When Did David Mamet Wake Up as Joe Six-Pack?

Why the unscrupulous Gould falls for such artsy dreck (as opposed to salable dreck)—and cancels Charlie’s surefire prison buddy movie with a bankable star in the bargain—is the surprisingly soft center of Speed-the-Plow. Bobby discovers real values, love and grace literally overnight—until, that is, the showdown finale when desperate Charlie, wired like a coke addict, puts him right; the seductive Karen is felled, slain like the wicked witch; and the natural order is restored.

Mr. Mamet prefers it that way, apparently. However much we might regret the Hollywood system, he argues, “the alternative … is public financing, Public Broadcasting, and after a lifetime of experience as a viewer and 40 years as a supplicant, I swear to you I’d rather deal with Commerce (Tool of Greed) than with Public Benevolence (Tool of the State).”

Actually, it’s the state subsidy and public benevolence of America’s nonprofit theaters that first took a chance on Mr. Mamet’s plays in Chicago and elsewhere—and still do. It was Lincoln Center Theater that first produced Speed-the-Plow in New York in 1988, and the subsidized National Theatre that first staged it in London. It’s the not-for-profit theaters that have so often offered his plays a home—a safe harbor, support.

 

SPEED-THE-PLOW (with its hyphens) is an unusual choice of title. The saying “God speed the plough” can be seen occasionally on antique plates and mugs: It’s a phrase sung by 15th-century ploughmen wishing for success and prosperity.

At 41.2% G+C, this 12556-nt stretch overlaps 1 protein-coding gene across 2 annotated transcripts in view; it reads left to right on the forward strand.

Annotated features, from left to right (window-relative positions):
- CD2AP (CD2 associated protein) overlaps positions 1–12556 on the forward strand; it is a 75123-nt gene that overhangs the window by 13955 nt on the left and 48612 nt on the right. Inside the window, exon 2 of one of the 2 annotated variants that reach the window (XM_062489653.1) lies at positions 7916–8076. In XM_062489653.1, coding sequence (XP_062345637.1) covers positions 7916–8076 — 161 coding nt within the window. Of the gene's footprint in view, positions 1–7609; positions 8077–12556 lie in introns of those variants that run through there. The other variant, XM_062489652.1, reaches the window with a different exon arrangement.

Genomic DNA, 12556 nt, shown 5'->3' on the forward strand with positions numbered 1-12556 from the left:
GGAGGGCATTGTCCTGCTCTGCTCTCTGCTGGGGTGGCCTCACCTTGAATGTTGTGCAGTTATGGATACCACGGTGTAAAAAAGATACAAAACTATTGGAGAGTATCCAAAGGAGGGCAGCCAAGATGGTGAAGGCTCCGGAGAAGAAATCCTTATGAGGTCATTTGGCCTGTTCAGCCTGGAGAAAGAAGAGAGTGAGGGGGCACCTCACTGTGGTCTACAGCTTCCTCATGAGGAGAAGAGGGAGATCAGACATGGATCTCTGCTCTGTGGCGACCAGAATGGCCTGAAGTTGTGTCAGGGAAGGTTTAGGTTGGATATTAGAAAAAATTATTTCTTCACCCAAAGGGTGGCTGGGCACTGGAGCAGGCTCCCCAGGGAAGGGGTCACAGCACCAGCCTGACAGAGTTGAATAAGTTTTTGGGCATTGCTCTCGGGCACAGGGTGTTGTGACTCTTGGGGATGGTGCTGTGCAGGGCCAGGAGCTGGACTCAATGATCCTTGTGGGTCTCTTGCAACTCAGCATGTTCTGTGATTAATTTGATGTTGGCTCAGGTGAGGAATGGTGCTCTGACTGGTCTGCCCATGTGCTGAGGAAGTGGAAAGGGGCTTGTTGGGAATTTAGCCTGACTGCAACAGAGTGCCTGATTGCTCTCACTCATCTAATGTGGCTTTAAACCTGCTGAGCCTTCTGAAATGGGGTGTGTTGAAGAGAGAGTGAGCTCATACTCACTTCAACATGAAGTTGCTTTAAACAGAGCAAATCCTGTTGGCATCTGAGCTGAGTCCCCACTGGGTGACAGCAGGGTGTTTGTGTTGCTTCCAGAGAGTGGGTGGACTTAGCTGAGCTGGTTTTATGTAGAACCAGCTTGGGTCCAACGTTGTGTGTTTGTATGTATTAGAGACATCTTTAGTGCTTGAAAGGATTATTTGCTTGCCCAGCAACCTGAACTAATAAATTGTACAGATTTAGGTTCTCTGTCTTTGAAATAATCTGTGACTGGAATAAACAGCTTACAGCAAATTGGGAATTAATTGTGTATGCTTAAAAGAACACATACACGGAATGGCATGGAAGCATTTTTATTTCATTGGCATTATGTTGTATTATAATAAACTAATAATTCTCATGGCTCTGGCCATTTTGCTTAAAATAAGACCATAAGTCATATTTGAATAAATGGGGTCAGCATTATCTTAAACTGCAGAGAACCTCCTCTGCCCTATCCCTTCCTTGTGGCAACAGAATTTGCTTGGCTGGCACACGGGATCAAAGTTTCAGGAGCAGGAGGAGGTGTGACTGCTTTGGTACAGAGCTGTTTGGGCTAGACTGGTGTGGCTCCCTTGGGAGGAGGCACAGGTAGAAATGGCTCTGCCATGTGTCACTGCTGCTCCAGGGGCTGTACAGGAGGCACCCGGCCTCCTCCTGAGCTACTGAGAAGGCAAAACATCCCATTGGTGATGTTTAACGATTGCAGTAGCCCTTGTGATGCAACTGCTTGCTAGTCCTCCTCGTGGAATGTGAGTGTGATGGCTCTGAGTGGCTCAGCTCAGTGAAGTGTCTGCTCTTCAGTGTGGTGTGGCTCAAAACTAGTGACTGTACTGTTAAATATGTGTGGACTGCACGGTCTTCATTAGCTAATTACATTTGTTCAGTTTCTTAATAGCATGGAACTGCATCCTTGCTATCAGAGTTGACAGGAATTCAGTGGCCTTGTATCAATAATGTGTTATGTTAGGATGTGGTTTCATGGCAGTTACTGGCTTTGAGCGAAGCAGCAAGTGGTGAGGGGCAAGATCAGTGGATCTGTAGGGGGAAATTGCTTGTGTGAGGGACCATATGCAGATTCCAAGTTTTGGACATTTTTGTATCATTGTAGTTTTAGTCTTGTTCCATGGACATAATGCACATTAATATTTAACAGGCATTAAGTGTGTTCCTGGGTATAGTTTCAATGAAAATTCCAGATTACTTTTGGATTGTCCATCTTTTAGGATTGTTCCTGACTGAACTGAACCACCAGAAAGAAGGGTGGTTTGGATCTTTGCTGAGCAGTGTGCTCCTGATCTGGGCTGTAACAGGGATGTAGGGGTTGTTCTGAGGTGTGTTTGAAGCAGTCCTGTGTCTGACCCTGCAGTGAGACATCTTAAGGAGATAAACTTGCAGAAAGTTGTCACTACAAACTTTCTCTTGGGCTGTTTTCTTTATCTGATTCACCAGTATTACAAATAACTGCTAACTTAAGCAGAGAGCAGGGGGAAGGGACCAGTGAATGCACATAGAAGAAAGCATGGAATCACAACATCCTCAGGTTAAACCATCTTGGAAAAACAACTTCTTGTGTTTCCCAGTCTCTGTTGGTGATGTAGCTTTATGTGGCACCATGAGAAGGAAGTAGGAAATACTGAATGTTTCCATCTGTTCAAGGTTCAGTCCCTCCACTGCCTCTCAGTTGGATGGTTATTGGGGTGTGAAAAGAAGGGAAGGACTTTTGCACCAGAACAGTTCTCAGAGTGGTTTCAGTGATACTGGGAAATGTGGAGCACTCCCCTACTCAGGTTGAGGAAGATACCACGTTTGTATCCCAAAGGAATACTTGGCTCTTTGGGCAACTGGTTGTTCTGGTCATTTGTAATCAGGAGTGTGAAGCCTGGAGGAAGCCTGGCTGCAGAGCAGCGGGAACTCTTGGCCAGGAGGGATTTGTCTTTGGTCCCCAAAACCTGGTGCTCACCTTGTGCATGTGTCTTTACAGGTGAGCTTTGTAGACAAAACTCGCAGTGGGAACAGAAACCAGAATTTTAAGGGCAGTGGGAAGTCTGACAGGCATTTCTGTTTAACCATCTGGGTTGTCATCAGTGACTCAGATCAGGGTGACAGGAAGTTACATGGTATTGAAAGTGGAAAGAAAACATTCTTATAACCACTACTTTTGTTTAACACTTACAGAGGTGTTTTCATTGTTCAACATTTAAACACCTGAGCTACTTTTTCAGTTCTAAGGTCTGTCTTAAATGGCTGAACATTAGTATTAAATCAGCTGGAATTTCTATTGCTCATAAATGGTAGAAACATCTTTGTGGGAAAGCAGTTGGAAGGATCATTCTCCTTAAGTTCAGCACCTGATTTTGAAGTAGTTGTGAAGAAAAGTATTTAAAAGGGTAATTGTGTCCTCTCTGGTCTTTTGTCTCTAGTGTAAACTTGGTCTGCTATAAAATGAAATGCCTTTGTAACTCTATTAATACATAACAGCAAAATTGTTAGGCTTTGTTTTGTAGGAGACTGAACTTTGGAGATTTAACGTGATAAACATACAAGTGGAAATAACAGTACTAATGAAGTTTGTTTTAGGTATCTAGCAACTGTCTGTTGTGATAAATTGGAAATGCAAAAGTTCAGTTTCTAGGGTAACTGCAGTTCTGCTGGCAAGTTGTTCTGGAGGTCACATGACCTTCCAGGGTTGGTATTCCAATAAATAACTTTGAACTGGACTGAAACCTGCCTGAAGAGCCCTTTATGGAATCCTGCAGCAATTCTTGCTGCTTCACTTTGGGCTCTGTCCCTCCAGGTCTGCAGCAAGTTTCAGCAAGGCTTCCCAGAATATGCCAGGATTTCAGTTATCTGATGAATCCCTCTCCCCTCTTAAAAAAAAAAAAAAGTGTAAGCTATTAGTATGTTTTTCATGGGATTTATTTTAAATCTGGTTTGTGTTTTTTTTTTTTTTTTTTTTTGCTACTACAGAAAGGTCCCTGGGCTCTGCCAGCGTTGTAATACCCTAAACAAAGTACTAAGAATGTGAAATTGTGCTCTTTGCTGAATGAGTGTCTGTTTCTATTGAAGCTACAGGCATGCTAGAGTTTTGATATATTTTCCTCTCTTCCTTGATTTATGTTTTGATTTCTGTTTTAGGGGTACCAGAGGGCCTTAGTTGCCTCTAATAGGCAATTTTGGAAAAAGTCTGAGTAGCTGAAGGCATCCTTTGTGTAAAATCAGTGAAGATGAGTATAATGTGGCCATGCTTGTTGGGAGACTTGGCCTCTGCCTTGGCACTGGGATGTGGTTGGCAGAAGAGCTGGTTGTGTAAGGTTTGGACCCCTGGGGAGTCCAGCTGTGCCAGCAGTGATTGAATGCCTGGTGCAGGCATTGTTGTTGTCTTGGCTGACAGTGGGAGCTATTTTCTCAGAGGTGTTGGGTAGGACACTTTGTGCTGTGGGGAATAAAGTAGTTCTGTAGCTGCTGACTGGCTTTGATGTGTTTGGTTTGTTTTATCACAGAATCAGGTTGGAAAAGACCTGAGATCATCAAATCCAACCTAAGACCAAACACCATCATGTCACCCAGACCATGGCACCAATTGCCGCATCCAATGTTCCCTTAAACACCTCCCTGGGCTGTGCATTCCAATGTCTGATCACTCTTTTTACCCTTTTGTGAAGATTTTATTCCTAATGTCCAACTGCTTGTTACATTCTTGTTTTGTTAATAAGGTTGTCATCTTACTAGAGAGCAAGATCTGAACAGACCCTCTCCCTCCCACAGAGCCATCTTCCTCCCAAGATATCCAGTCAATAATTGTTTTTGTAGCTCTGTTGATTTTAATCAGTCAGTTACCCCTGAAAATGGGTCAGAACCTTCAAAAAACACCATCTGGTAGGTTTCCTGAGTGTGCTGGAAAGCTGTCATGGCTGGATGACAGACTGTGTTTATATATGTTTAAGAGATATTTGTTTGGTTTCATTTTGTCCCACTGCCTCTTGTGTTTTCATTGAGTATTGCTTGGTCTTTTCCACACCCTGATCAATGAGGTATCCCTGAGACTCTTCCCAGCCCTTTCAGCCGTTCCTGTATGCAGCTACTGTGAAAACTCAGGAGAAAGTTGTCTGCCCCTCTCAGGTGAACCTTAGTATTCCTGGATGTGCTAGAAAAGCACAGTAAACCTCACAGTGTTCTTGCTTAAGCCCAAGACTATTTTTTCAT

And to that I say, Thank God for Google. There’s also Thomas Morton’s artful 1798 play Speed the Plough, of course, which gave birth to “Grundyisms” in honor of its prudish Mrs. Grundy. But Mr. Mamet surely isn’t concerned about that. He confirms in the Times piece that his tastes are unapologetically populist.

“And yes, yes, yes,” he adds impatiently, “we right-thinking folk go on about the need for culture, but on Sunday afternoons we turn on the ball game in preference to the biography of Shostakovich.”

And there we have it. When it comes to highfalutin stuff like Art, Ploughman Mamet has morphed into Joe Six-Pack.

Or maybe he’s simply the biggest con artist of them all. Not That There’s Anything Wrong With That.

His Times piece concludes on a ringing campaign note:

“I believe that the business of America is business, and the aim of drama is to put tushies in the seats; and that the best way to do that is to write a ripping yarn, with a bunch of sex, some nifty plot twists and a lot of snappy dialogue.

“If you are looking for such, I suggest Speed-the-Plow.”

And judging by the standing ovations it’s getting on Broadway, I’d say he’s on the money.

jheilpern@observer.com

When Did David Mamet Wake Up as Joe Six-Pack?